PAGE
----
Saturday, December 01, 2007

The Beauty of Geeks

A couple of years back, when my wife was teaching third and fourth graders, one of her students accused another youngster of referring to him as "gay." When confronted about the matter, the accused made the case that he was simply commenting on his classmates' state of happiness.

Aside from the intrinsic humor in this anecdote, it is also illustrative of how the knowledge of a now defunct denotation of a certain word endures even to a generation that literally has no first-hand memory of anything of the 20th Century. I'm sure there is no shortage of words in circulation today that have sharp deviations from their original etymology, but this particular term has had such a radical shift in meaning in such a short amount of time, and has the added weight of carrying heavy such political and cultural signification, that both definitions are seemingly embedded in our cultural DNA.

Yet there is another word that has, in the same or even less amount of time, undergone just as marked of a change, with significantly less overt recognition. As of the mid-1970s, or less than one generation ago, the word "geek" was defined in dictionaries as "one who bites the heads off of chickens at carnivals." By the mid-1980s, when I was in elementary school, I knew the word as a derogatory term synonymous with "nerd." (I became aware of the original definition of the word through a Nintendo Jeopardy game in the early 1990s.) By the mid-1990s, I came to associate the word "geek" with one who has esoteric knowledge about non-academic subject matter (as opposed to nerds, who I regarded as possessing specialized knowledge in academic subjects). The Wikipedia page offers many definitions of the term, most of which are compatible with my previous definitions.

While I think the circus/carnival origin of the term "geek" is fairly well known, I get the sense that it is far from universally known, and I'd be surprised to hear of a third grader who would offer a similar etymological defence as the one cited above. In other words, the shift in meaning of the word "geek" was even more sudden and is even more complete than the shift of the word "gay."

This raises the question not only of how the change happened, but why it happened. Necessity being the mother of invention, it makes sense that the rise of the information age would give rise to the need for some kind of term to describe emergent subcultures of people devoted to the suddenly burgeoning and splintering realms of pop culture. Though professional sports have been around in America for more than a century, was it possible to be a "sports geek" before the existence of ESPN, which started in 1979? Though motion pictures had been around for decades, could one be a "[insert genre] movie geek" before the VCR hit the mass market in the late 70s?

But even though a term may have been needed at that time in history, why did it have to be a term that was previously used to describe sideshow freaks? I'm not sure it's even possible to answer that question, but I (naturally) have a theory. There must have been a tremendous amount of ambivalence for those original geeks (from the human spectators, if not the poultry, who likely had one reaction). They were likely regarded with a mixture of esteem, envy, revulsion, and fear. They were likely esteemed because of the specialized skill they exhibited. Not everyone can bite the heads off of chickens. They were likely envied because, well, anyone who can command a spotlight has always been envied, even if they command attention for the most dubious of reasons (and I doubt that this is peculiar to our reality TV show era). They would have been reviled for obvious reasons, and they would have inspired fear in that they held up a mirror to humanity and exposed the barbarism that still resides in the human breast.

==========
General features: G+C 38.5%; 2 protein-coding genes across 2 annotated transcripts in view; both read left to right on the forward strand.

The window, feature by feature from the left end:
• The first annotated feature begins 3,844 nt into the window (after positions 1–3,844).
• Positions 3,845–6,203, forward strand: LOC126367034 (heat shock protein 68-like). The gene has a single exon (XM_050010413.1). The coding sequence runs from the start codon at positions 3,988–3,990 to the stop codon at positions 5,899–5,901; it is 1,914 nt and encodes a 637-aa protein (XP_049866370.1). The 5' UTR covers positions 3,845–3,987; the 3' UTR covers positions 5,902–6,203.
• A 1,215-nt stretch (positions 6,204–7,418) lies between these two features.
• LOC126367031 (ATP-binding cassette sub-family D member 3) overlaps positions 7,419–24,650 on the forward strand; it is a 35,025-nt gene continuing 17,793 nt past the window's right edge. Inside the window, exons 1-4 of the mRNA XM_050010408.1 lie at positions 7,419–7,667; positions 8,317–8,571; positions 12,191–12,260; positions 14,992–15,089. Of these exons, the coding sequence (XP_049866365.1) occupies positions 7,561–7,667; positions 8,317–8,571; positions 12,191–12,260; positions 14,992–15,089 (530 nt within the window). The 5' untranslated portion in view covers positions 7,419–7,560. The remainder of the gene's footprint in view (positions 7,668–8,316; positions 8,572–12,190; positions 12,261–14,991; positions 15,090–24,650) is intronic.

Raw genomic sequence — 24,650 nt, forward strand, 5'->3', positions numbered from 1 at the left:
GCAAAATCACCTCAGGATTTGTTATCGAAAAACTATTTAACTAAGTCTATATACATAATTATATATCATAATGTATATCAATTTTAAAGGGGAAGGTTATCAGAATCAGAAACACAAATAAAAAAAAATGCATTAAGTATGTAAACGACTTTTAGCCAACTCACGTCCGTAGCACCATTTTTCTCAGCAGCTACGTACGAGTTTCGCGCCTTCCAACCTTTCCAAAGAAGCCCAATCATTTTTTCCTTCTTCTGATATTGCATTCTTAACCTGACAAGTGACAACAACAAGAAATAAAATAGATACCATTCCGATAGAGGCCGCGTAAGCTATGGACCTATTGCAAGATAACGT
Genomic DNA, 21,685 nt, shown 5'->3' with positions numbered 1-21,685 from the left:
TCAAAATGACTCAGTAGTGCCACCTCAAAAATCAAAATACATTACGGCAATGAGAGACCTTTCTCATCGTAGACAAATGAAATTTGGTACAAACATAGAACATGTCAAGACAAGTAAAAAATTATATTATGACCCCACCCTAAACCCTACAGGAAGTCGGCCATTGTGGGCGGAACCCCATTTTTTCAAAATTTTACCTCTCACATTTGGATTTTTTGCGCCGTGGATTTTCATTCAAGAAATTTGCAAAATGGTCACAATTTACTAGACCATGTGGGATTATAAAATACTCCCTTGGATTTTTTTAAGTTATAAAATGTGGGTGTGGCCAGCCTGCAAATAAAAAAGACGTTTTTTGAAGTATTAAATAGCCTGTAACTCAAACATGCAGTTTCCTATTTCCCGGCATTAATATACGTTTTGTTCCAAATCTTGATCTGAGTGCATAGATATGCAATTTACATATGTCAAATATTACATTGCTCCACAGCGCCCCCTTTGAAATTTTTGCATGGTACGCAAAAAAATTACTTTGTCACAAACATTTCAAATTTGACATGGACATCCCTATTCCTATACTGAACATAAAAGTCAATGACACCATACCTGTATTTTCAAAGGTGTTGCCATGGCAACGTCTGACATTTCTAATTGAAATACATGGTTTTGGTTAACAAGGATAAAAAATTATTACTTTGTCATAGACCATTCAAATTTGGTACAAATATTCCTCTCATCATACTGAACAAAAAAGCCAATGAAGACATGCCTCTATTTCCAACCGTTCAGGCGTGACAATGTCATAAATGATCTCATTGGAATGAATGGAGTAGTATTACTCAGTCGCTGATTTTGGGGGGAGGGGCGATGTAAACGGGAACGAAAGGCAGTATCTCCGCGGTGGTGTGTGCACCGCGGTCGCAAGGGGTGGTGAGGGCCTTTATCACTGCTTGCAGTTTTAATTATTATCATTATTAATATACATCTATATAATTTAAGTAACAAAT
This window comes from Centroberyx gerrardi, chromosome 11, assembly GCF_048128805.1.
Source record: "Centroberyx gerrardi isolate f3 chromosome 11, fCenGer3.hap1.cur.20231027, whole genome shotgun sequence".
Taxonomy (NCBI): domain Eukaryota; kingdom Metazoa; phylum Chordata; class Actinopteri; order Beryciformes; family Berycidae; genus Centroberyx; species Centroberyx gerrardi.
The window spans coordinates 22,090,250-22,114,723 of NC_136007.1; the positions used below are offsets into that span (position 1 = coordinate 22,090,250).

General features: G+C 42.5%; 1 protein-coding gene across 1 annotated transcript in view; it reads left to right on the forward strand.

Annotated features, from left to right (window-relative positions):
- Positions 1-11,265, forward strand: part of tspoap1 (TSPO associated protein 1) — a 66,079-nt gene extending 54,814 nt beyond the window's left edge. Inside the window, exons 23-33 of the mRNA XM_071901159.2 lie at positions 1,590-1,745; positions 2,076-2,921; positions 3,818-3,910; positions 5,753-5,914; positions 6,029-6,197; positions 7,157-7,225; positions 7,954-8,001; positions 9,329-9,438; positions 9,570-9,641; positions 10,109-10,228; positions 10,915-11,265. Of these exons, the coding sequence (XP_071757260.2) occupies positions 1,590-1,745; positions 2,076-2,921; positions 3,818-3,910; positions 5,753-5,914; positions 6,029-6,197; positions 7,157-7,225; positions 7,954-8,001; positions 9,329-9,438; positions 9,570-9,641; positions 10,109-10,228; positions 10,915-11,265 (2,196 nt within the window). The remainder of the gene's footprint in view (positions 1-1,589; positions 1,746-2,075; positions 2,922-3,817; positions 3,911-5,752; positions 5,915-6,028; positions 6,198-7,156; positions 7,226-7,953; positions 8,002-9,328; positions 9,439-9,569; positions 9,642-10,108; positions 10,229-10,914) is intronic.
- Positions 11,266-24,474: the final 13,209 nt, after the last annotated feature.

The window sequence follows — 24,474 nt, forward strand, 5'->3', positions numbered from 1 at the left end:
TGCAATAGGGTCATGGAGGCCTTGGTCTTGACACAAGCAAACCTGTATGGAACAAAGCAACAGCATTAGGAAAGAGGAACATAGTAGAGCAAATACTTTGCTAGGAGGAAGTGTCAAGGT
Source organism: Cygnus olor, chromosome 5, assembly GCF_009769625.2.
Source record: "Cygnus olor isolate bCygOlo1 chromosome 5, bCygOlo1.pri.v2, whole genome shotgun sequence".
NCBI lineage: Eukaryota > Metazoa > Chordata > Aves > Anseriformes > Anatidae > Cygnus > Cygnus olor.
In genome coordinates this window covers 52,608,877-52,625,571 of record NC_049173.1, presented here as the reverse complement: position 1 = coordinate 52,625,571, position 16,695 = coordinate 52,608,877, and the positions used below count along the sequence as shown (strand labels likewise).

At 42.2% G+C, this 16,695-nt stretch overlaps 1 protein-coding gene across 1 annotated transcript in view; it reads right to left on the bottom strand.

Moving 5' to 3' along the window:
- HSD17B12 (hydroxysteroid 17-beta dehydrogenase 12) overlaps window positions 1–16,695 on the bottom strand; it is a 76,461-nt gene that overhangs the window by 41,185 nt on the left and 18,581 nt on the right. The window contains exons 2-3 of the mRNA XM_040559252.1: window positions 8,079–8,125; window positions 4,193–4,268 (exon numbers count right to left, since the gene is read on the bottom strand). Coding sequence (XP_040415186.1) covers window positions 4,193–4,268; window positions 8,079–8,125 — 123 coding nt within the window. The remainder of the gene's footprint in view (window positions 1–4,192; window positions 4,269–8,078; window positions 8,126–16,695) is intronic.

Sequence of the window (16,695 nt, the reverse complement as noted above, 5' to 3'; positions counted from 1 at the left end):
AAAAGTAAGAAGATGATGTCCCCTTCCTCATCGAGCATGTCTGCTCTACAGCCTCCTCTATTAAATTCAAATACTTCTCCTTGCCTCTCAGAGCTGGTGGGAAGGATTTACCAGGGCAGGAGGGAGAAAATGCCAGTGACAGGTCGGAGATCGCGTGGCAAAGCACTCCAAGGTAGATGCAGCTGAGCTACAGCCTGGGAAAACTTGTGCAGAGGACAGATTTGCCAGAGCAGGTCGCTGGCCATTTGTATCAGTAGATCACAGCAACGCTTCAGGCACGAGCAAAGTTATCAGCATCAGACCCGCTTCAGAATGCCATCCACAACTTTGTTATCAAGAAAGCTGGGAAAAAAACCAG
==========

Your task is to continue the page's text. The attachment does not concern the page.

The question I pose is this: in the Trekkie, the sports nut, the comic book guy, the computer technician, the cinephile, etc, do we simultaneously celebrate and loathe them? Do we esteem, envy, revile, and fear them? If the answer is yes, I would posit that we can explain how the word "geek" has transferred denotations so effortlessly.


Blogger Beth said...

I never knew that was the dictionary definition for geek. I even looked it up on my little dictionary thing that my Mac has and it said almost the same thing. I thought that was kind of funny. Also there is a really stupid song out called "Man it's cool to be a geek", I think that's the name anyway. It's really an annoying song. The things people come up with nowadays.

8:43 PM  
Blogger wagknar said...

You make a good point but the word geek much like most songs the radio gets ahold of is overplayed, meaning it's potency is used up. Mabye I am just a bad person but if I were attempting to hurt someones feelings Geek, or comic book guy, or even gay, would not be the first words up to the plate. They wouldn't even be on deck People call each other much worse often accompanied by curse words such as the ever popular F bomb. It almost seems that for someone to pay attention you really have to play to the shock factor. I think another factor would be how well you know the person. For instance I have a friend that is gay and if him and I are having a discussion and I refered to something as being "gay" he would not take offense. Now saying that to a gay person I did not know may be considered bad form.

10:19 PM  
Blogger Shannon said...

Hey Azor,
I am sure you don't remember me. I was surprised to still see your blog going. I was a student in one of your classes a couple years back and came across my old blog. Just thought I'd give a shout and say even though I only stayed in college for a month and a half, missing your class really made me regeret leaving!
I wonder if you ever remember (or even know) what happened to Grandma Barb?

1:21 PM  

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